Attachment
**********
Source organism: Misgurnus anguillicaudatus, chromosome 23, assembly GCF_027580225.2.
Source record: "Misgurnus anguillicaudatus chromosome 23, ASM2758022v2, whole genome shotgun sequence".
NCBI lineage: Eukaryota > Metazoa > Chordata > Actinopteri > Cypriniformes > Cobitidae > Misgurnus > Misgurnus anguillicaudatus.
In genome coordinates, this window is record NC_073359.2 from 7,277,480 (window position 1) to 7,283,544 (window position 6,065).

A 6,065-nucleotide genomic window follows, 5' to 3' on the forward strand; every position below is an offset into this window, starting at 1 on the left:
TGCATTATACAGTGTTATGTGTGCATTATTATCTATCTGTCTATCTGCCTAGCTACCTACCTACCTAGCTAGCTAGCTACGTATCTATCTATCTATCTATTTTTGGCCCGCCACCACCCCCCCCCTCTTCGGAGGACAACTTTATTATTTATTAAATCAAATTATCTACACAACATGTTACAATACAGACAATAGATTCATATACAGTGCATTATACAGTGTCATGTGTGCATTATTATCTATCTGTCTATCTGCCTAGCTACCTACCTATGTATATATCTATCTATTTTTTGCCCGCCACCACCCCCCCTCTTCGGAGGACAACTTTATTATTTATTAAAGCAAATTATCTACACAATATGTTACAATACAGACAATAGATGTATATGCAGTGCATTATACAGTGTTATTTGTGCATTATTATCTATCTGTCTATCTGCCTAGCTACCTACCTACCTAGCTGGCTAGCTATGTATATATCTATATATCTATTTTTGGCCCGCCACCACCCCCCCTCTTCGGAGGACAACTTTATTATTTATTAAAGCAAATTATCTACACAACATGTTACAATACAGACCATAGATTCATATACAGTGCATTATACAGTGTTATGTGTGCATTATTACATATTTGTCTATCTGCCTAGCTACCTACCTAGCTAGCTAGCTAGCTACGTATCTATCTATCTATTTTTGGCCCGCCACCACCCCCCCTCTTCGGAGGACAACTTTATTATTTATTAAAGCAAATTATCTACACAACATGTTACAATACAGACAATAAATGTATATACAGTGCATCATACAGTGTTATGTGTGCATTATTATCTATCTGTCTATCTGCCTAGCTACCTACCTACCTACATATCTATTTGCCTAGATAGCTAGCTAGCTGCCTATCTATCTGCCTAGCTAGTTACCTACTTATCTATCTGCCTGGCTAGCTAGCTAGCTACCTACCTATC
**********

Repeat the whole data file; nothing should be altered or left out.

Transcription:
Source organism: Misgurnus anguillicaudatus, chromosome 23, assembly GCF_027580225.2.
Source record: "Misgurnus anguillicaudatus chromosome 23, ASM2758022v2, whole genome shotgun sequence".
NCBI lineage: Eukaryota > Metazoa > Chordata > Actinopteri > Cypriniformes > Cobitidae > Misgurnus > Misgurnus anguillicaudatus.
In genome coordinates, this window is record NC_073359.2 from 7,277,480 (window position 1) to 7,283,544 (window position 6,065).

A 6,065-nucleotide genomic window follows, 5' to 3' on the forward strand; every position below is an offset into this window, starting at 1 on the left:
TGCATTATACAGTGTTATGTGTGCATTATTATCTATCTGTCTATCTGCCTAGCTACCTACCTACCTAGCTAGCTAGCTACGTATCTATCTATCTATCTATTTTTGGCCCGCCACCACCCCCCCCCTCTTCGGAGGACAACTTTATTATTTATTAAATCAAATTATCTACACAACATGTTACAATACAGACAATAGATTCATATACAGTGCATTATACAGTGTCATGTGTGCATTATTATCTATCTGTCTATCTGCCTAGCTACCTACCTATGTATATATCTATCTATTTTTTGCCCGCCACCACCCCCCCTCTTCGGAGGACAACTTTATTATTTATTAAAGCAAATTATCTACACAATATGTTACAATACAGACAATAGATGTATATGCAGTGCATTATACAGTGTTATTTGTGCATTATTATCTATCTGTCTATCTGCCTAGCTACCTACCTACCTAGCTGGCTAGCTATGTATATATCTATATATCTATTTTTGGCCCGCCACCACCCCCCCTCTTCGGAGGACAACTTTATTATTTATTAAAGCAAATTATCTACACAACATGTTACAATACAGACCATAGATTCATATACAGTGCATTATACAGTGTTATGTGTGCATTATTACATATTTGTCTATCTGCCTAGCTACCTACCTAGCTAGCTAGCTAGCTACGTATCTATCTATCTATTTTTGGCCCGCCACCACCCCCCCTCTTCGGAGGACAACTTTATTATTTATTAAAGCAAATTATCTACACAACATGTTACAATACAGACAATAAATGTATATACAGTGCATCATACAGTGTTATGTGTGCATTATTATCTATCTGTCTATCTGCCTAGCTACCTACCTACCTACATATCTATTTGCCTAGATAGCTAGCTAGCTGCCTATCTATCTGCCTAGCTAGTTACCTACTTATCTATCTGCCTGGCTAGCTAGCTAGCTACCTACCTATC